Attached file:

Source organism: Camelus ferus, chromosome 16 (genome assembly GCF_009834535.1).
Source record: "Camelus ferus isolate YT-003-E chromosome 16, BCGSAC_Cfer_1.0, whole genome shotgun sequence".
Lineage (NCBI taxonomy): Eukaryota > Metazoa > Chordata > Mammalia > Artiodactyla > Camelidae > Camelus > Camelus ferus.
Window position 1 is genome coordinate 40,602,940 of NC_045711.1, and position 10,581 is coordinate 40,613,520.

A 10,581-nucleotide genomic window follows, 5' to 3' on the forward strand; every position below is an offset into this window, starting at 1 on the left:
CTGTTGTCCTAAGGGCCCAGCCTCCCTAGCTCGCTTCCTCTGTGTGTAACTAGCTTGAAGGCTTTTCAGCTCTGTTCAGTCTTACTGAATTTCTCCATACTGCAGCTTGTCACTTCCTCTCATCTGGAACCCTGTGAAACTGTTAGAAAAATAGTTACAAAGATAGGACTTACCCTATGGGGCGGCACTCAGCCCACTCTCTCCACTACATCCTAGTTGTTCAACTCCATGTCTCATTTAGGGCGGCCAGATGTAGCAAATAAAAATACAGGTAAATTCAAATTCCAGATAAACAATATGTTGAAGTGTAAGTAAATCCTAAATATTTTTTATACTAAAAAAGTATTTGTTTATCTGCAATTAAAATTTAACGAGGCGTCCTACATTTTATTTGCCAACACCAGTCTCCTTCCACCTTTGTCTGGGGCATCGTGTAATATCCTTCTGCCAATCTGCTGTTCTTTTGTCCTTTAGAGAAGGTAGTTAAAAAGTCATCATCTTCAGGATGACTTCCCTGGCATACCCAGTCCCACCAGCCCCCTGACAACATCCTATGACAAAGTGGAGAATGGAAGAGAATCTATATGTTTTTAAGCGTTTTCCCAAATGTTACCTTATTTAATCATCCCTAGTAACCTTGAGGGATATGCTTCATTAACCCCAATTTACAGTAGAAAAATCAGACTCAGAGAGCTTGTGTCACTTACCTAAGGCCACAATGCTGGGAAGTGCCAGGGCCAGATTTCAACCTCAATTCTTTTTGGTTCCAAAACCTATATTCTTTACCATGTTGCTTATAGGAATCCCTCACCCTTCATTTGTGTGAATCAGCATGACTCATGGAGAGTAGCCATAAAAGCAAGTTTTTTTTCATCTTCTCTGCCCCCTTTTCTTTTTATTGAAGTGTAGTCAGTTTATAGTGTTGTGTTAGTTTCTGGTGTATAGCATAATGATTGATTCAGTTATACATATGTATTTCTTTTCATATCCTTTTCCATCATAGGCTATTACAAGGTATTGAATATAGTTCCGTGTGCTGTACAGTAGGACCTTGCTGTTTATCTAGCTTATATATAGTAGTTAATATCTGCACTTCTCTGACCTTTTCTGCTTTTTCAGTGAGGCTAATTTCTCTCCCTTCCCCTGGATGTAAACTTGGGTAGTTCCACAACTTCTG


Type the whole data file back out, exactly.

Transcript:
Source organism: Camelus ferus, chromosome 16 (genome assembly GCF_009834535.1).
Source record: "Camelus ferus isolate YT-003-E chromosome 16, BCGSAC_Cfer_1.0, whole genome shotgun sequence".
Lineage (NCBI taxonomy): Eukaryota > Metazoa > Chordata > Mammalia > Artiodactyla > Camelidae > Camelus > Camelus ferus.
Window position 1 is genome coordinate 40,602,940 of NC_045711.1, and position 10,581 is coordinate 40,613,520.

A 10,581-nucleotide genomic window follows, 5' to 3' on the forward strand; every position below is an offset into this window, starting at 1 on the left:
CTGTTGTCCTAAGGGCCCAGCCTCCCTAGCTCGCTTCCTCTGTGTGTAACTAGCTTGAAGGCTTTTCAGCTCTGTTCAGTCTTACTGAATTTCTCCATACTGCAGCTTGTCACTTCCTCTCATCTGGAACCCTGTGAAACTGTTAGAAAAATAGTTACAAAGATAGGACTTACCCTATGGGGCGGCACTCAGCCCACTCTCTCCACTACATCCTAGTTGTTCAACTCCATGTCTCATTTAGGGCGGCCAGATGTAGCAAATAAAAATACAGGTAAATTCAAATTCCAGATAAACAATATGTTGAAGTGTAAGTAAATCCTAAATATTTTTTATACTAAAAAAGTATTTGTTTATCTGCAATTAAAATTTAACGAGGCGTCCTACATTTTATTTGCCAACACCAGTCTCCTTCCACCTTTGTCTGGGGCATCGTGTAATATCCTTCTGCCAATCTGCTGTTCTTTTGTCCTTTAGAGAAGGTAGTTAAAAAGTCATCATCTTCAGGATGACTTCCCTGGCATACCCAGTCCCACCAGCCCCCTGACAACATCCTATGACAAAGTGGAGAATGGAAGAGAATCTATATGTTTTTAAGCGTTTTCCCAAATGTTACCTTATTTAATCATCCCTAGTAACCTTGAGGGATATGCTTCATTAACCCCAATTTACAGTAGAAAAATCAGACTCAGAGAGCTTGTGTCACTTACCTAAGGCCACAATGCTGGGAAGTGCCAGGGCCAGATTTCAACCTCAATTCTTTTTGGTTCCAAAACCTATATTCTTTACCATGTTGCTTATAGGAATCCCTCACCCTTCATTTGTGTGAATCAGCATGACTCATGGAGAGTAGCCATAAAAGCAAGTTTTTTTTCATCTTCTCTGCCCCCTTTTCTTTTTATTGAAGTGTAGTCAGTTTATAGTGTTGTGTTAGTTTCTGGTGTATAGCATAATGATTGATTCAGTTATACATATGTATTTCTTTTCATATCCTTTTCCATCATAGGCTATTACAAGGTATTGAATATAGTTCCGTGTGCTGTACAGTAGGACCTTGCTGTTTATCTAGCTTATATATAGTAGTTAATATCTGCACTTCTCTGACCTTTTCTGCTTTTTCAGTGAGGCTAATTTCTCTCCCTTCCCCTGGATGTAAACTTGGGTAGTTCCACAACTTCTG